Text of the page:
The next several years of his life were marked mainly by arrests—several for carrying concealed weapons—and notable only for his deepening racial hatred. “Jimmy was gone we didn’t know where when our mother died in 1972,” Carolyn recalls. “A year later he went back to our house and asked where the lady was who had lived there, and a little boy told him she was dead.” Shocked, he looked up Carolyn, who was then raising a family of her own in Mobile. “He was really changed,” she recalls. “He was wearing a white karate suit, and he got real upset when he saw I had a black maid. We fought about it, and I told him he could leave if that was how he felt.” She never saw him again.
Moving to Atlanta, Vaughan left the Nazis for the equally fascist National States Rights Party, and sold its hate sheet, The Thunderbolt, on street corners. Moving again to the Washington area, he earned a blue belt in karate and lived alone in an abandoned office building that he was hired to maintain. Marilyn moved in for a while—long enough to see his racism in full flower. “If he ever saw a white and a black together,” she remembers, “he’d go right up and say, ‘That’s disgusting,’ or something like that. Lots of people don’t like the colored, but he was one to let you know it.” On Labor Day 1976 he tailed a black man and his white date for 10 miles by car to a dead end, then sprayed them with Mace.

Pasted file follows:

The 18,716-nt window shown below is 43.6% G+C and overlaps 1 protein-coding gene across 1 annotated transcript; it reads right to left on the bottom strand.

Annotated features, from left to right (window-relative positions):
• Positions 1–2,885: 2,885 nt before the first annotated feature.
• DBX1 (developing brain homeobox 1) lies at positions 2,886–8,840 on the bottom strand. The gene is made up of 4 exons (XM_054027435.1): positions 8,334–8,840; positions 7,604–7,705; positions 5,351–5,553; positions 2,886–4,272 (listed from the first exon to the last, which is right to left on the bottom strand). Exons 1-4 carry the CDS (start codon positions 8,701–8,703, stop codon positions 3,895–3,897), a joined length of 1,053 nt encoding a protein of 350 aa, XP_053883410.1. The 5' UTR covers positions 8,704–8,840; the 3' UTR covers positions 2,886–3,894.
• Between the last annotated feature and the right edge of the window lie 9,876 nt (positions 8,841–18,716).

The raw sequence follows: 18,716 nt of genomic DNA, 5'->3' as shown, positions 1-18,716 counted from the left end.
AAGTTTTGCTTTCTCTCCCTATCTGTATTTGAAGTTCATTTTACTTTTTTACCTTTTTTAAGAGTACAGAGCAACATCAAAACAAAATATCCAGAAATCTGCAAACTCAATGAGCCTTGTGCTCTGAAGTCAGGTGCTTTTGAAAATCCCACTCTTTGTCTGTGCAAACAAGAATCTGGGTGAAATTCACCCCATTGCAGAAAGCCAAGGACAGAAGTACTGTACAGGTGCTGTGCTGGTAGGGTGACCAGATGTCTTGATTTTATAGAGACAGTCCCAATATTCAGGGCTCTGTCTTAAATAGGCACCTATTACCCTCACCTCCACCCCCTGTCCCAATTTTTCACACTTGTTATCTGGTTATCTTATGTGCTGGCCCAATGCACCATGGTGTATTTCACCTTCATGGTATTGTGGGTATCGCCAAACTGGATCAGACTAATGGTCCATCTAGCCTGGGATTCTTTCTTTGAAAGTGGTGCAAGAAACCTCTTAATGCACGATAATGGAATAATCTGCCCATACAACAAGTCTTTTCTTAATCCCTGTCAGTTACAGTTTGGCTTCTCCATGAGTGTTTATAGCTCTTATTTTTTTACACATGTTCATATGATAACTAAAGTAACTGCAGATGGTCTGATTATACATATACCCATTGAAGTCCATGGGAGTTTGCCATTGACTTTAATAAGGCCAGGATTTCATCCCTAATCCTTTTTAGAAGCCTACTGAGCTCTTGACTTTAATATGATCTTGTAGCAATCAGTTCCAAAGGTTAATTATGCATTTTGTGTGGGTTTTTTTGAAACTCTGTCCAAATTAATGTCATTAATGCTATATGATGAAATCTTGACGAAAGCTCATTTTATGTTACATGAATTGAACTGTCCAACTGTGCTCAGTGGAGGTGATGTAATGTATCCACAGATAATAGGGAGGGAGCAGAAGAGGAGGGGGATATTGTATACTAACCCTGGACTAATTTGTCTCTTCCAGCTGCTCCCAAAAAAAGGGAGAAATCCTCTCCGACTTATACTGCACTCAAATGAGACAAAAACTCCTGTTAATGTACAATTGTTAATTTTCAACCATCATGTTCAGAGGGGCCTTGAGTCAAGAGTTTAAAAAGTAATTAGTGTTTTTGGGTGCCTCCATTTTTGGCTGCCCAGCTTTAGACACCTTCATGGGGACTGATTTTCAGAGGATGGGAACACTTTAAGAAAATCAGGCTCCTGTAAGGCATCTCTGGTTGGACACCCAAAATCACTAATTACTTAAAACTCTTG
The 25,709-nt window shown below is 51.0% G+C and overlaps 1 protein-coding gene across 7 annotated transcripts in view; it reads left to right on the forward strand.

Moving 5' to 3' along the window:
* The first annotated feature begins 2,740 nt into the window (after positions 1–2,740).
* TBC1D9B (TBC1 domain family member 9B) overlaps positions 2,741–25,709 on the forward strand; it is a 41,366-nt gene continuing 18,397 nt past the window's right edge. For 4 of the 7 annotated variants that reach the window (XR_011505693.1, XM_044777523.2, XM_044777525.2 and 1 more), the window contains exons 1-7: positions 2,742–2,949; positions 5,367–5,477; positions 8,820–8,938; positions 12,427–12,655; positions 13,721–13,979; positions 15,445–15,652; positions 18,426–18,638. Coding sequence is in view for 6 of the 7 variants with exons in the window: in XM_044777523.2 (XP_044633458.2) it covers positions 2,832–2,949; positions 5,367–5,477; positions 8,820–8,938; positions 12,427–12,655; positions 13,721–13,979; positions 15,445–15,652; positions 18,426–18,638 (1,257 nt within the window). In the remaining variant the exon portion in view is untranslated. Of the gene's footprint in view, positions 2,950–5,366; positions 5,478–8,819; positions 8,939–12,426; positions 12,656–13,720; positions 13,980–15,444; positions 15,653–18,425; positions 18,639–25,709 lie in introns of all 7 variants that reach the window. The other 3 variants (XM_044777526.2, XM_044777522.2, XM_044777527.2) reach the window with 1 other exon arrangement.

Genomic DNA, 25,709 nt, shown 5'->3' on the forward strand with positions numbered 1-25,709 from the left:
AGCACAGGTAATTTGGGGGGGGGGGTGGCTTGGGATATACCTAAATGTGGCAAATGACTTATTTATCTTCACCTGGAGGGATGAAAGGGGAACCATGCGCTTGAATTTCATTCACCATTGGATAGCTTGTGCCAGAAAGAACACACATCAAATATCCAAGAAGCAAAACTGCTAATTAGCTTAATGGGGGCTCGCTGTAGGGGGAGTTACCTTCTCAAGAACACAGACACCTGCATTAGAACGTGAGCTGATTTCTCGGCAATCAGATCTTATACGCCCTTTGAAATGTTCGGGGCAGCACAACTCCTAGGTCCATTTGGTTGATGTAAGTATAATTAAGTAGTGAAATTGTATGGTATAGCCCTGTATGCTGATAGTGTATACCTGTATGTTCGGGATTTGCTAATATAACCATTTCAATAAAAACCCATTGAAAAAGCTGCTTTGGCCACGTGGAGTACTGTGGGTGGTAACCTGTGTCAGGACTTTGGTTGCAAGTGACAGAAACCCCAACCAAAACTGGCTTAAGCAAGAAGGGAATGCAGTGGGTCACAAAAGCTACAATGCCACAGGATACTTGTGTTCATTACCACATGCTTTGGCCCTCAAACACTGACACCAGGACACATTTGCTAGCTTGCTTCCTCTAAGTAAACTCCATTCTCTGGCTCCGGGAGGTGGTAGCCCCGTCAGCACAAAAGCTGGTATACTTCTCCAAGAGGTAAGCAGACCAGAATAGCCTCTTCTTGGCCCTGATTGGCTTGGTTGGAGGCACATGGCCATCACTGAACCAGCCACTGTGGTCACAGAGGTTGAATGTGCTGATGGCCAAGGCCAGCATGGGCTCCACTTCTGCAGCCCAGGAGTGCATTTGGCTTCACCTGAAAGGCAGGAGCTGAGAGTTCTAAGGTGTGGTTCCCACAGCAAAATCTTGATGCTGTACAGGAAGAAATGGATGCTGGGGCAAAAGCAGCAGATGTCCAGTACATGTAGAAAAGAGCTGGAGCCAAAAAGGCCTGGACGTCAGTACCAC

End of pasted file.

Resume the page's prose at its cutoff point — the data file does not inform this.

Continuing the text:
Sometime before that Vaughan had applied to change his name legally, citing his plan “to emigrate and join the armed forces of Rhodesia,” then embroiled in that country’s war of independence. “He told me he had found out who his real father was and he was going to change his name to his father’s,” recalls the manager of the property where James worked. His petition was approved two weeks after the Mace incident—but Joseph Paul Franklin did not go to Rhodesia.
At 11:30 last June 8 two black cousins—Darrell Lane, 14, and Dante Evans Brown, 13—were walking to an all-night convenience store in the Bond Hill area of Cincinnati. Both were cut down by a sniper perched on a railroad trestle with a .44-caliber rifle.
At midday one week later in Johnstown, Pa., a black 22-year-old and his white 16-year-old girlfriend were crossing a downtown bridge when they were killed by two shotgun blasts from a heavily wooded slope about 100 yards away. The victims, Arthur Dale Smothers and Kathleen Mikula, were to have been married next year.